Anthropometric measures and serum estrogen metabolism in postmenopausal women: the Women’s Health Initiative Observational Study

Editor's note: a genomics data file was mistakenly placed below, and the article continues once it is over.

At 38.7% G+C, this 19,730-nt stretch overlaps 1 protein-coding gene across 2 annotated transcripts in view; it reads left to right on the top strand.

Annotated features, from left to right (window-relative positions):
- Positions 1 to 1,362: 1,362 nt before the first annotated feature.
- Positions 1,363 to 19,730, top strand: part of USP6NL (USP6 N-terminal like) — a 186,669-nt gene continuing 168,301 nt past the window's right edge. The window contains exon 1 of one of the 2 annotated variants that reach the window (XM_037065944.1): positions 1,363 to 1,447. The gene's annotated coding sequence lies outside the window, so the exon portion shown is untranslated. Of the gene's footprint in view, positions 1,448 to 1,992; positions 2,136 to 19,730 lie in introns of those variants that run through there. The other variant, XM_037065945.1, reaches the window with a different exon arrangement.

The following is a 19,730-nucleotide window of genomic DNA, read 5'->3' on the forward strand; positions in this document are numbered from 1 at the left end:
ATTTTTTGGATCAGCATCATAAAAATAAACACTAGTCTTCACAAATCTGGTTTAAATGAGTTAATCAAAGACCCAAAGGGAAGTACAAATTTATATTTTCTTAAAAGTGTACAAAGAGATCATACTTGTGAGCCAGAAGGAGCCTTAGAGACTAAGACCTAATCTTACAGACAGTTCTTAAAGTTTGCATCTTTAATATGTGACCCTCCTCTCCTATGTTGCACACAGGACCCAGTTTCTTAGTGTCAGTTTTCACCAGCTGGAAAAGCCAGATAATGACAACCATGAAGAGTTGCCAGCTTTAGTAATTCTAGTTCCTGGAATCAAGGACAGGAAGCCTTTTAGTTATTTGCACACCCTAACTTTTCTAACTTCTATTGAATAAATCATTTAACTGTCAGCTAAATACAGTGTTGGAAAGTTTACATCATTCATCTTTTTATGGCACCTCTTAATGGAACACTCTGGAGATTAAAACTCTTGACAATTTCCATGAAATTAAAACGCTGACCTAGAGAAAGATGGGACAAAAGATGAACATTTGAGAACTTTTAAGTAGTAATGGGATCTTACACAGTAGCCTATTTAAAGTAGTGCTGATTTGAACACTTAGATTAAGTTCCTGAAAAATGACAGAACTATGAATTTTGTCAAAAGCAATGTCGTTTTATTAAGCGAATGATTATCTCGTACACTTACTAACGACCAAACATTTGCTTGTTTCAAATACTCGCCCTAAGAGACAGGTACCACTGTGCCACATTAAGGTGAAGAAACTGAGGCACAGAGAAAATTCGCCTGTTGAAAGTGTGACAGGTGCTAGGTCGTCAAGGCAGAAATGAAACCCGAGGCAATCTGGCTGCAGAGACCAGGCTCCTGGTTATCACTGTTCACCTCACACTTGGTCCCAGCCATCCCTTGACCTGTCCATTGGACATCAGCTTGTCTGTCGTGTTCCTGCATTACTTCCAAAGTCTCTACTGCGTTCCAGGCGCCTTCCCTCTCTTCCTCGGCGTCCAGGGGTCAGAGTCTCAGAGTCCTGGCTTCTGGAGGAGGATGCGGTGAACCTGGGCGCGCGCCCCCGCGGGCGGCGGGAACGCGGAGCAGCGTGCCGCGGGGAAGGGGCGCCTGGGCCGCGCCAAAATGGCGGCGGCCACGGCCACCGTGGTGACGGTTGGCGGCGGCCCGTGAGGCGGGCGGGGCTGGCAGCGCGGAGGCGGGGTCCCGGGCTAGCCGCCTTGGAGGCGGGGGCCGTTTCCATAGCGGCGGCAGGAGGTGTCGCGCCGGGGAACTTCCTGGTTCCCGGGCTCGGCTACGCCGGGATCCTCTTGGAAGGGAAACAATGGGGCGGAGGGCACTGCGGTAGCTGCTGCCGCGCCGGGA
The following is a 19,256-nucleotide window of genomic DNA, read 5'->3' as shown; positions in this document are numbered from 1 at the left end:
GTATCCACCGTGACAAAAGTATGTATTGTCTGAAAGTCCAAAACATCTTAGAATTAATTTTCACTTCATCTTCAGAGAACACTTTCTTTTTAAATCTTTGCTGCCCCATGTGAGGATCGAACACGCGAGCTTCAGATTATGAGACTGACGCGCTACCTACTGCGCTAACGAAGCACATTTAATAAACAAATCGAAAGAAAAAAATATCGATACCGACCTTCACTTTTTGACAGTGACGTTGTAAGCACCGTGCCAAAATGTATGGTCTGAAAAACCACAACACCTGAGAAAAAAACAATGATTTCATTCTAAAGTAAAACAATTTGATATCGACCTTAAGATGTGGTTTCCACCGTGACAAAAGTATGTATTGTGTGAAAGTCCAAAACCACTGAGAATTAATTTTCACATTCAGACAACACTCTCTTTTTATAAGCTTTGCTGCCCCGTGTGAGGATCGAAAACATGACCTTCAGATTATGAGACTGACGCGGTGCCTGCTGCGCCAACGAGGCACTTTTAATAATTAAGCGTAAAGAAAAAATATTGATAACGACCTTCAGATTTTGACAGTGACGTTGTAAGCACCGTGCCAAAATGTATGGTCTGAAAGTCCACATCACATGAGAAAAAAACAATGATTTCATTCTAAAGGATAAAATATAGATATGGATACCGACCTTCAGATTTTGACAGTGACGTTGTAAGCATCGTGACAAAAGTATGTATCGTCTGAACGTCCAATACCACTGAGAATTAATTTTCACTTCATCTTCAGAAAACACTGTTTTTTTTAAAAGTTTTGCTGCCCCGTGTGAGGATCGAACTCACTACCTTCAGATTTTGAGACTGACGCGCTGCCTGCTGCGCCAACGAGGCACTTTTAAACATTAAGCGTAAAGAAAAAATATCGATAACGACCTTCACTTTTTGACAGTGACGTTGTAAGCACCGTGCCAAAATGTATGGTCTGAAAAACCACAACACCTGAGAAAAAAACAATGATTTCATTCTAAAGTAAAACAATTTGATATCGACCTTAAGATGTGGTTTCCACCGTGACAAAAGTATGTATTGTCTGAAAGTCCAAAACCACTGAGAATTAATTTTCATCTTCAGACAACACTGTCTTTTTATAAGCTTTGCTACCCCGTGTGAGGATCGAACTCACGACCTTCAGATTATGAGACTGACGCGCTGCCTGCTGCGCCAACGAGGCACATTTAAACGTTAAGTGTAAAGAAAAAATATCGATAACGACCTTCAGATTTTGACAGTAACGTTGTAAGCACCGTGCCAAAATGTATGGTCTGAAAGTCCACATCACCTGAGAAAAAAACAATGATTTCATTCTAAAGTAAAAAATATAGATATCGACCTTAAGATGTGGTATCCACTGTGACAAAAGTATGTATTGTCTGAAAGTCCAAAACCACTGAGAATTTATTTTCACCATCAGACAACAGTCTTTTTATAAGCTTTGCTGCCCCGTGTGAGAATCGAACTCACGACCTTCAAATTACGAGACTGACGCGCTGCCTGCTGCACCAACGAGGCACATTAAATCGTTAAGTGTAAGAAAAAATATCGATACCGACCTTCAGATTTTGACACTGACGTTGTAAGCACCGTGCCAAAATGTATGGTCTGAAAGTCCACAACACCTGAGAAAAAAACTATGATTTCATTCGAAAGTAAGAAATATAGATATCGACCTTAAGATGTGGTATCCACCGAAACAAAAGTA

Hormone therapy (HT) and body mass index (BMI) have been associated with postmenopausal breast cancer. Because estrogen metabolism may affect breast cancer risk and can be altered by weight and HT, it might play a role in the HT-BMI-breast cancer associations. We undertook a nested case-control study within the Observational Study of the Women's Health Initiative. Baseline levels of 2- and 16alpha-hydroxy estrone (2-OHE1 and 16alpha-OHE1) were measured in 200 women who developed breast cancer during follow-up and 200 healthy controls matched to cases by ethnicity, enrollment date, clinic site, type of HT and years since menopause. Wilcoxon nonparametric tests were used to compare estrogen metabolite levels between cases and controls. Conditional logistic regression was used to assess the relationship between BMI, estrogen metabolites and breast cancer risk. 16alpha-OHE1 levels were modestly but significantly higher in HT users among cases (median 356 pg/ml vs. 315 pg/ml) and controls (354 pg/ml vs. 298 pg/ml). 2-OHE1 levels were substantially and significantly higher in HT users among cases (369 pg/ml vs. 125 pg/ml) and controls (347 pg/ml vs. 134 pg/ml). For non-HT users only, greater BMI and higher 16alpha-OHE1 levels were individually and jointly associated with increased breast cancer risk (OR for women with high BMI and high 16alpha-OHE1 compared to those with low BMI and low 16alpha-OHE1 = 3.51, 95% CI = 1.34-9.16). No associations between BMI, estrogen metabolism and breast cancer risk were found for HT users. Estrogen metabolism differs according to both BMI and HT use, potentially explaining the interaction between BMI and HT in relation to breast cancer risk.